Earlier this month Burberry revealed a new logo and monogram for the first time in 20 years.
Chief Creative Officer Riccardo Tisci commissioned Peter Saville, well known for his work on record sleeves as well as recently working with other fashion houses, back in March to undertake the project in a mere four weeks (make of that what you will).
The old inspires the new
The new look is said to be inspired by Burberry’s heritage in the form of a monogram Tisci found in archives from 1908. It’s made up of a contemporary pattern of capital T’s and B’s (a subtle nod to the check and Thomas Burberry) set in a bold palette of orange, brown and white. The palette is a departure from Burberry’s traditional checked pattern and is more reminiscent of Gucci’s avant-garde approach to fashion. An indication, perhaps, of where the fashion brand could be going for its next collection.
However the logo has had a dramatic overhaul. Saville has dropped the recognisable (or iconic?) serif typeface in favour of a bold, all-caps, sans serif face. ‘England’ has also been added alongside ‘London’ underneath the name, just in case you thought it was actually based in London, Ontario. A move that’s caused the most contention though, is the complete removal of the knight, an image synonymous with the Burberry brand since 1909.
Less is more
This rebrand follows a trend set by brands – Google, Spotify and Airbnb to name a few – moving towards undecorated and simpler logo styles. Bold and neutral logos, especially for tech companies, communicates to customers that the services they provide are simple, clear and straight to the point. As their services are provided through online apps, it makes sense to remove the chaos of a complicated logo and have something that sits as part of the apps’ user interface (UI), ultimately letting their services do the talking.
The same goes for Burberry. In the digital age elements of the old logo, like the knight, can become unrecognisable at smaller sizes on screens, much like certain serif fonts become unreadable below a certain font size. Although the change in style means Burberry is dropping the traditional heritage touches from its logo, much to the disgust of fans and designers alike on social media, the new logo now feels part of the website’s UI but it’s also still strong and bold enough to be recognisable in isolation. A toned-down logo means that Burberry’s personality and style can shine through its clothing instead.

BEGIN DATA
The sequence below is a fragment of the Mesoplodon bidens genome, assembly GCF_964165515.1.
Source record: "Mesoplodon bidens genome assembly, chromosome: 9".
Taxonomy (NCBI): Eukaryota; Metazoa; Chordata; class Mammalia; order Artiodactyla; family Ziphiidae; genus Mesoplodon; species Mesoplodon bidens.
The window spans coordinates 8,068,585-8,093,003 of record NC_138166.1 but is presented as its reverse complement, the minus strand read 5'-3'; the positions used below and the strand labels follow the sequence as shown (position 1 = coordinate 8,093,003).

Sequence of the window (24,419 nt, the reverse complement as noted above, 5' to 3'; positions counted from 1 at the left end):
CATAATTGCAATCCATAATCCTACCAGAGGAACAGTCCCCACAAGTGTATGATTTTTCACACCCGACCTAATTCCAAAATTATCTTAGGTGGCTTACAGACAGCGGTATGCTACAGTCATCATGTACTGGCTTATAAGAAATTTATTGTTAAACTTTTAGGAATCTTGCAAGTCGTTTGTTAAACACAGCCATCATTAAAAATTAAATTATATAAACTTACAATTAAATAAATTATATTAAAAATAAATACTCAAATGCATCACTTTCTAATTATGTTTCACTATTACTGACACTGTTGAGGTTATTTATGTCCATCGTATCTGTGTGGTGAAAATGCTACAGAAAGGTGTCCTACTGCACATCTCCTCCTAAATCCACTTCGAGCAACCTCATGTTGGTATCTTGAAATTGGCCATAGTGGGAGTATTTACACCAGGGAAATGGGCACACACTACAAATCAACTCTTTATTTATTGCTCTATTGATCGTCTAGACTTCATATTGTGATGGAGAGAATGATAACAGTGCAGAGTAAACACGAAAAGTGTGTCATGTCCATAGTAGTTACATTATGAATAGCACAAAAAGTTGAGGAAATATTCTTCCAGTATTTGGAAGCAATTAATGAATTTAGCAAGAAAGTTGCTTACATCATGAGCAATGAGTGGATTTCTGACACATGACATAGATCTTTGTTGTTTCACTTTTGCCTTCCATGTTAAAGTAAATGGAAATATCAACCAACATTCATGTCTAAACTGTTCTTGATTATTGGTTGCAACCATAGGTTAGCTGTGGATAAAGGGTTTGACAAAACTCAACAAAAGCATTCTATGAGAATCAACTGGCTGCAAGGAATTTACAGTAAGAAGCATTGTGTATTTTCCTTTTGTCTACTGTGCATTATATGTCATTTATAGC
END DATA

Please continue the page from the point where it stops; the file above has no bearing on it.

With that in mind, I suspect that Tisci is attempting to help Burberry translate into the digital age – a point that’s reinforced by the fact the new logo and monogram were revealed on Instagram.
Applying it to the rest of the site
If we look at how Burberry has integrated the new elements into its online experience, it might look like a straightforward swap of the old and new logos but there's a little more to it. The new sans serif logo slips seamlessly into where the old serif logo sat in the navigation bar. It sits alongside the menu items and icons in the top right, which have been tweaked to match the style of the new logo.
The font used for the menu items has changed from Apercu Medium to Styrene B Medium, which looks like it has been modified, or tailored, for Burberry. The icons to the far right of the navigation are now slightly bolder, which matches the new font weight of the logo. Like I mentioned above, these changes allow the logo to stand alone and complement the UI, letting Burberry’s products come to the fore.
Teasing the future
The monogram has been implemented as a fixed position background between the main hero and collections which flashes past as you scroll. It’s expected that the monogram will be used in Tisci’s debut collection and so this blink-and-you’ll-miss-it approach could be teasing things to come in mid-September.
Since the update, imagery on the website has also changed. When you land on the page the main hero image is now void of colour before you’re hit with the bold colours of the monogram. This helps the monogram really jump out of the page and grab your attention. It’s again emphasising that change is coming.
One other minor detail to notice is, at the time of writing, the favicon still remains as the serif B from the old logo. Whether this is deliberate as a way of transitioning to the new brand or a small oversight remains unknown.
I think it’s safe to say that there's definitely more to come from Burberry over the coming months. Both in terms of how it’s new look translates to its clothing and how it’s treated online. One thing is certain though, there’s a lot of potential for interesting experiences and as Burberry is a high fashion brand, it’ll definitely be surprising.